Seeing While Hearing Speeds Brain's Processing of Speech
While the R&B classic "I Heard It Through the Grapevine" advises you to "believe half of what you see and none of what you hear," a University of Maryland study has found that seeing and hearing together speed up the brain's ability to process what someone is saying -- whether or not they're speaking the truth.
The study, published in the Proceedings of the National Academy of Sciences, combines neuroscience and linguistics to confirm for the first time that seeing the speaker talk -- called visual speech -- helps the brain process the words they are saying -- the auditory speech -- faster than if the words are heard only.
David Poeppel, associate professor of linguistics at Maryland and senior author of the study, says the study indicates that when a listener can see the speaker's mouth, the listener's brain predicts what sound is about to be heard, a process called predictive coding.
"Moving the mouth comes before the sound," Poeppel said. "The brain uses the slightly preceding visual information to make a prediction, almost instantaneously, of what the sound will be."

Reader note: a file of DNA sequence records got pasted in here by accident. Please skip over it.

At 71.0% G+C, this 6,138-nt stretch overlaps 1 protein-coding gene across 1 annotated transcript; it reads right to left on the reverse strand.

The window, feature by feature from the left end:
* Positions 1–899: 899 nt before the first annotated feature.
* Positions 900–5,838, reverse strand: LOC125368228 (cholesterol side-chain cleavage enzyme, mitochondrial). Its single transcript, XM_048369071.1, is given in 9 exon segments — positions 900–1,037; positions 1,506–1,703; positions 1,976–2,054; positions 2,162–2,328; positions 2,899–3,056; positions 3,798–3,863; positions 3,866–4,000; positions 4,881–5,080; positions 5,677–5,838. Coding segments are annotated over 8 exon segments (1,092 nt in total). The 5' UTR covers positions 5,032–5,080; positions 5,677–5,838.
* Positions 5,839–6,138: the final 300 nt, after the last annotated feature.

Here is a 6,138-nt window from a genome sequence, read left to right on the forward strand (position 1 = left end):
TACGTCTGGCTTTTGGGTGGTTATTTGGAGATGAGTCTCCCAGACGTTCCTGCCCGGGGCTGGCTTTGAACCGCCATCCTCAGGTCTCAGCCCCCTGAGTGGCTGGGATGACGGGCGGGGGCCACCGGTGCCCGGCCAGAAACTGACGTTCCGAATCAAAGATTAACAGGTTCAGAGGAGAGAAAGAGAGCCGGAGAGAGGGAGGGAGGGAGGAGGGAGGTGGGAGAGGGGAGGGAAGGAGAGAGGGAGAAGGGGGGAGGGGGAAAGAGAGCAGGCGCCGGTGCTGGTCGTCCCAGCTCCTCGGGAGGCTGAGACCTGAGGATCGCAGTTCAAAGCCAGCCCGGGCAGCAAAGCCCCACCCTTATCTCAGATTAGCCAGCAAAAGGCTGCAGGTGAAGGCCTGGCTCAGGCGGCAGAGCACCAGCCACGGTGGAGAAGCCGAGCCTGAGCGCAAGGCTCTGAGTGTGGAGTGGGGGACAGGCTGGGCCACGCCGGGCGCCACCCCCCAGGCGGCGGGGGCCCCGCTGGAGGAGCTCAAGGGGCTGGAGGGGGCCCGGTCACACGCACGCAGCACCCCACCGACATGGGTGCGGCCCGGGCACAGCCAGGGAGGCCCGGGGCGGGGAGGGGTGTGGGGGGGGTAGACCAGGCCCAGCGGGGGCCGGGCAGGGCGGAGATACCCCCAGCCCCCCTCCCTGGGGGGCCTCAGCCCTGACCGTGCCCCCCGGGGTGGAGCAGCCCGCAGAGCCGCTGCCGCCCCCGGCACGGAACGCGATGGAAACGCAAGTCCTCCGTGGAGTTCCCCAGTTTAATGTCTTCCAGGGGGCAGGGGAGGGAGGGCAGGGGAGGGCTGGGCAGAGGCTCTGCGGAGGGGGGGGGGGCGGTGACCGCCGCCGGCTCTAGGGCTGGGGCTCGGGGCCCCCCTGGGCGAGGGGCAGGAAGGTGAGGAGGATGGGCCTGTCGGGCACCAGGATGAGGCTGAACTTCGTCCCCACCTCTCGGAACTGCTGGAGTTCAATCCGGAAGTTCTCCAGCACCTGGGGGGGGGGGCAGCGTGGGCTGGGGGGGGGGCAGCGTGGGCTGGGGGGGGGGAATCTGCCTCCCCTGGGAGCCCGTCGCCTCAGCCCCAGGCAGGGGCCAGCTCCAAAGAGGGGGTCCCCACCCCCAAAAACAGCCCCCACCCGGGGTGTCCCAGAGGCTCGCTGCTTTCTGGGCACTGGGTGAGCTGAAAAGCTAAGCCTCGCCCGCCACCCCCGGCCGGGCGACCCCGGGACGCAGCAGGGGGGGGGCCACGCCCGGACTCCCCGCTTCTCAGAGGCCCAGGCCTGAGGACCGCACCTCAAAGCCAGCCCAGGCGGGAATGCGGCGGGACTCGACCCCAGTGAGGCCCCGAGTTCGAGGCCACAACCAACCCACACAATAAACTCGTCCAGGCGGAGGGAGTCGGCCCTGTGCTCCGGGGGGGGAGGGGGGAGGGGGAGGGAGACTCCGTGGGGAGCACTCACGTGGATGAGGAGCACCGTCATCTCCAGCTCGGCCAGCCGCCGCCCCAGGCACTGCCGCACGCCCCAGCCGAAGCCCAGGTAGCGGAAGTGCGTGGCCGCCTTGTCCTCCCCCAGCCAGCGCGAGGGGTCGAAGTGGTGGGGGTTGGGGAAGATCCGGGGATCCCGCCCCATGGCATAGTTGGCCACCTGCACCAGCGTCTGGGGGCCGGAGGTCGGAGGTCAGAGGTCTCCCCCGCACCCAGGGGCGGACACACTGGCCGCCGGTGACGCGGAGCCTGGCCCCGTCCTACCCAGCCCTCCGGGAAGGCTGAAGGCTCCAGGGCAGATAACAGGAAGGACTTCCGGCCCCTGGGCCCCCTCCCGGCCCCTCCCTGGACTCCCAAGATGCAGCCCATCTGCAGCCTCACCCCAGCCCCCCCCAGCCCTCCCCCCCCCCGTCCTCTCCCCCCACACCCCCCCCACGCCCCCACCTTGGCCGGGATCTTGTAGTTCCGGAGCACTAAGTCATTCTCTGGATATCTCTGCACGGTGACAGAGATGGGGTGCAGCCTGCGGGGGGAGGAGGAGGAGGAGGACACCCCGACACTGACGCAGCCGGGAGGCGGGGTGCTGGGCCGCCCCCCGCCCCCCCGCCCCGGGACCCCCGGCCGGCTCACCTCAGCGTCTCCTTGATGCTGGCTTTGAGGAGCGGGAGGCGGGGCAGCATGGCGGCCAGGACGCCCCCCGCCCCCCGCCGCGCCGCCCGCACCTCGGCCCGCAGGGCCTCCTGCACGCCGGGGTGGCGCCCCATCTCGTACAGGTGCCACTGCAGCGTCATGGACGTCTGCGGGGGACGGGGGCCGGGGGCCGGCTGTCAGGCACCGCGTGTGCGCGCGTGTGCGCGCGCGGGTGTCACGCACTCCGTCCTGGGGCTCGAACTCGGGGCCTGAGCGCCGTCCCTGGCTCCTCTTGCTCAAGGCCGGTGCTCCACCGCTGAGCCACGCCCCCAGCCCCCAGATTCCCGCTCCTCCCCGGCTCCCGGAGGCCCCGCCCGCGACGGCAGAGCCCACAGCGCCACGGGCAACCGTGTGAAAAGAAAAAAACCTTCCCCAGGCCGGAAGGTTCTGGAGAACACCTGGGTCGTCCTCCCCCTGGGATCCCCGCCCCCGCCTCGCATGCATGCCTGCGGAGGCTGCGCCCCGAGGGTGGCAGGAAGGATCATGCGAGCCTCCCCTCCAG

That combination of visual and auditory speech, says Poeppel, "gives you the information to get to recognition faster and more accurately" than is done by hearing alone.
Poeppel, along with his Ph.D. student Virginie van Wassenhove and Ken W. Grant, of the Walter Reed Army Medical Center, arrived at their findings by doing an EEG (Electroencephalographic) study of 26 participants, all native American English speakers.
Their brain activity was measured while they listened to just auditory speech and again while they watched video in which a woman spoke "pa," "ta" and "ka," common English syllables.
Not only did the brain process the sounds faster when visual and auditory speech were combined, it took "less effort" to reach recognition earlier.
"This discovery contradicts the commonly held notion that audio and visual speech together are more than the sum of their parts," Poeppel said. "It actually takes 'less' brain activity to process the information and do it in less time."
The study also gives the first neurological evidence to support the Analysis-by-Synthesis model of speech processing, Morris Halle's and Ken Stevens's 1950's model based on the notion of predictive coding.
"This is the first time to connect audiovisual speech to the theory," says Poeppel. "We're increasingly learning about the importance of multi-sensory integration."
The study was supported by a grant from the National Institutes of Health.
Source: University of Maryland